Originally posted by BigDoggProblem
White is missing only a Rook; it must have been captured on the c-file by a bP.
Black is missing 7 units; all were captured by white pawns.
Black's last move was not -1...d7xRc6?? because this would require both white c-pawns to uncapture to let Pc2 go home, and there aren't enough captures available to do it.
Black's last move was not -1... ...[text shortened]... 6 square changes everything!), permitting White to mate in 2 by:
[b]1.axb6e.p.+ Kxe3 2.Qe2#[/b]
Here is some background and a more elaborate/complete explanation of the retrograde part:
Problem by Ems Mundt, published in 'De Schaakwereld' 1937 and solved by 13 yr Johan Barendregt (1924-1984). Republished by Leo Lewin.
What was black's last move?
a) not the knight on e1, would have come from f3, but then white was in check with black to move.
b) the black king couldn't have come from c4 because of the following: c4 is covered by the knight on e3. That would have been white's last move then, interrupting the check from blacks bishop on d2. But black cannot have given this check with the bishop, because he is completely blocked. And discovery is also not possible if the black king was on c4, because then there is no piece to do the discovery.
c) other moves by the black king are also impossible.
d) Let's count the pieces: 15 white and 9 black. Black has captured once, and white 7 times.
The original pawn on b2 has captured towards the a-file.
The c-file is special: two times did a pawn of one side get behind a pawn of the other side. If the white pawn that was originally on c2 went to c7 without capturing, then black must have captured with both his pawns. But he captured only once. Hence, the pawn on c7 arrived there by capturing d6xc7. With the pawns on c7, d6, e5 and e4, white must have captured 6 times. Plus the capture from b- to a-file equals the total of 7. Hence, white has not captured with the pawn towards c3, so the pawn was originally on c2. Hence the black pawn got on c2 through capturing d3xRc2 (the original b-pawn is still there on the a-file, and the only missing piece by white is a rook). So the rook was captured on c2 and not on f5 or on c6. But d3xRc2 wasn't black's last move because black's king is on d3. So, only one black piece could have made the last move: the pawn which is now on b5, either by b6-b5 or b7-b5. With that pawn move, black canceled the check from the bishop on a6. But how did white make that check? The bishop could not have come from b7 because then black had no moves at all. It must have been a discovered check. The only possible move by white was Nc4-e3+. Before making that move, his king was in check by the bishop on d2, and also that check was a discovered check, only possible with the move Ke3-d3+. This black king was in turn in check himself by the knight on c4. That knight can have come only from one square: b6.Meaning that there was no black pawn on b6, eliminating b6-b5 as black's last move alternative. Hence, black's last move was b7-b5.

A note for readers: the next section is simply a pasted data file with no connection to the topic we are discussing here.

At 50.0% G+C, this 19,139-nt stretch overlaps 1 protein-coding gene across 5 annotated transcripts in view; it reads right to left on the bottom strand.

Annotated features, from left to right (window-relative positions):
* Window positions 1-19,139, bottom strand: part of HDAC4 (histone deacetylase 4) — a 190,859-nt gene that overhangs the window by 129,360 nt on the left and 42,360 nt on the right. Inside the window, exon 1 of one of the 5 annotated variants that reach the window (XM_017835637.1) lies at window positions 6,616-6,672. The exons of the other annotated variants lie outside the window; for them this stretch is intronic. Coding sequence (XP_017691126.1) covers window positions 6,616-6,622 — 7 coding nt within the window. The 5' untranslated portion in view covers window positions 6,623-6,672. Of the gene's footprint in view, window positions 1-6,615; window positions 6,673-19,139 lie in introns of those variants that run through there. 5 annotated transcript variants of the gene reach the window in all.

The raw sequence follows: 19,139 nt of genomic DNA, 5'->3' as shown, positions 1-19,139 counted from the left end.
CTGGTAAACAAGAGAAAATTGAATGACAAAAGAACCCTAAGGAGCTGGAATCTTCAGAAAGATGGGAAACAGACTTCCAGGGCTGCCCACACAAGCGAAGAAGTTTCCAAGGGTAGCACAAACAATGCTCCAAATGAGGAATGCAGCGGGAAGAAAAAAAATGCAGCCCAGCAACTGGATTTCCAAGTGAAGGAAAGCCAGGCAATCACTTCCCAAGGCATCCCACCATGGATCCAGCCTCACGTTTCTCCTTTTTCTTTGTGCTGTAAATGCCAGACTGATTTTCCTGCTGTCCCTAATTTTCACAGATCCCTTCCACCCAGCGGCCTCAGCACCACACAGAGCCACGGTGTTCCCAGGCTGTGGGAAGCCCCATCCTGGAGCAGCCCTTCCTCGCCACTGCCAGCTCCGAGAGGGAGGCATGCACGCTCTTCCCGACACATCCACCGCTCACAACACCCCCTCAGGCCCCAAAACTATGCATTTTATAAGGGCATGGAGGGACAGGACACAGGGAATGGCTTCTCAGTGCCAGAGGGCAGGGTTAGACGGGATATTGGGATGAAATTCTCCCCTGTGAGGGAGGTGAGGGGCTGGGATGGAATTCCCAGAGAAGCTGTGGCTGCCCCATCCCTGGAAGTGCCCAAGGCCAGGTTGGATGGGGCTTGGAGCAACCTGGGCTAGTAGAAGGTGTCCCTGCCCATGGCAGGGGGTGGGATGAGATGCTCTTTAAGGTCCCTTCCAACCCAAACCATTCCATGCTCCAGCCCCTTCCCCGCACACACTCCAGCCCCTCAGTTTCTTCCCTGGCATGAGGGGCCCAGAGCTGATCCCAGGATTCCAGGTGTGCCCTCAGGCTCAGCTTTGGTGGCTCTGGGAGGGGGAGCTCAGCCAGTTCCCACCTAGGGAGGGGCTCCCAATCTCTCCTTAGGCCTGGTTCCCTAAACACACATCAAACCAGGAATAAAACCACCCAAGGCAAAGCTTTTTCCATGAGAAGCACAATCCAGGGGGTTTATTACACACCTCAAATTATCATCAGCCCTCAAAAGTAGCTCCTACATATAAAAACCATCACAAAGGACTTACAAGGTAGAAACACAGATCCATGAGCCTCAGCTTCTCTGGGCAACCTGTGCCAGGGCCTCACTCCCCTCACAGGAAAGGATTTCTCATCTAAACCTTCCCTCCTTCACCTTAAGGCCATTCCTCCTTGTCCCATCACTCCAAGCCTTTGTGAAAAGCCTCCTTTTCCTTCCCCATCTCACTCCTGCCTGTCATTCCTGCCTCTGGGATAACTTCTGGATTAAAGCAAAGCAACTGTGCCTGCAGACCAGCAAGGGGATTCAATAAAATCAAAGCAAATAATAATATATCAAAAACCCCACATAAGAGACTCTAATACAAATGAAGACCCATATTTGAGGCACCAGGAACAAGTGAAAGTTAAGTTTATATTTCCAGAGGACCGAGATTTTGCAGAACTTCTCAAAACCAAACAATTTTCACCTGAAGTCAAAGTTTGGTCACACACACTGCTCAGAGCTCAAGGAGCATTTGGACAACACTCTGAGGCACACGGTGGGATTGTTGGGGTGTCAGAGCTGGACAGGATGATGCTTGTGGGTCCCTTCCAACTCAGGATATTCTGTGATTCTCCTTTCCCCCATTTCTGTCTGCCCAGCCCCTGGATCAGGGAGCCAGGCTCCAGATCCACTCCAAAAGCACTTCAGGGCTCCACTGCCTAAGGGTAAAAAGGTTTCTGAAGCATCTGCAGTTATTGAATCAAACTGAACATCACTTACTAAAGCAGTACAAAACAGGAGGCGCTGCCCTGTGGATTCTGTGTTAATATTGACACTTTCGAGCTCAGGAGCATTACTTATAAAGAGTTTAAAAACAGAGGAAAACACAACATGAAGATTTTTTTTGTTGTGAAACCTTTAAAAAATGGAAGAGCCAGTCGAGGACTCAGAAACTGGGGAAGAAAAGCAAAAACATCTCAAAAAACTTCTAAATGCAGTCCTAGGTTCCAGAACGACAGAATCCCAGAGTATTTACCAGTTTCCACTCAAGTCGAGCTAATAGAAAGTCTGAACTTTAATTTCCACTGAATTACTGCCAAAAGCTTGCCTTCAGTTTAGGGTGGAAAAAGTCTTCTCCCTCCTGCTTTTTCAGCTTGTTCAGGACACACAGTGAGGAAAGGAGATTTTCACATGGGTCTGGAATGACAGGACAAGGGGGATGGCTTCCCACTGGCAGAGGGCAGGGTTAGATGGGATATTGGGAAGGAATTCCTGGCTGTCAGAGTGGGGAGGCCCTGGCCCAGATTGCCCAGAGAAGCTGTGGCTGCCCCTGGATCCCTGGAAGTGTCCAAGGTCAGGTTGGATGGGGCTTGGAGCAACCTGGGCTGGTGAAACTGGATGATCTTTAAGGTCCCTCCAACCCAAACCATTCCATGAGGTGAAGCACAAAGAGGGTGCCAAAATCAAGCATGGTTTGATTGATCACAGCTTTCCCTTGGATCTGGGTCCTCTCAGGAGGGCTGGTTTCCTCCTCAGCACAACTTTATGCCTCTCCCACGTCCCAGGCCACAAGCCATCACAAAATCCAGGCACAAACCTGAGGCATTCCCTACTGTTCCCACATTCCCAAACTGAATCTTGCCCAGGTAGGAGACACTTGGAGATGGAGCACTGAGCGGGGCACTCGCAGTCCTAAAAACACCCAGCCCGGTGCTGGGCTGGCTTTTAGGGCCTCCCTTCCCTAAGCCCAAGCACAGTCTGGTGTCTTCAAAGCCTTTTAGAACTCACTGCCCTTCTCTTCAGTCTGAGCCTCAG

Now the puzzle is trivially simple, white can take en passant: 1.axb6+ Kxe3 2.Qe2#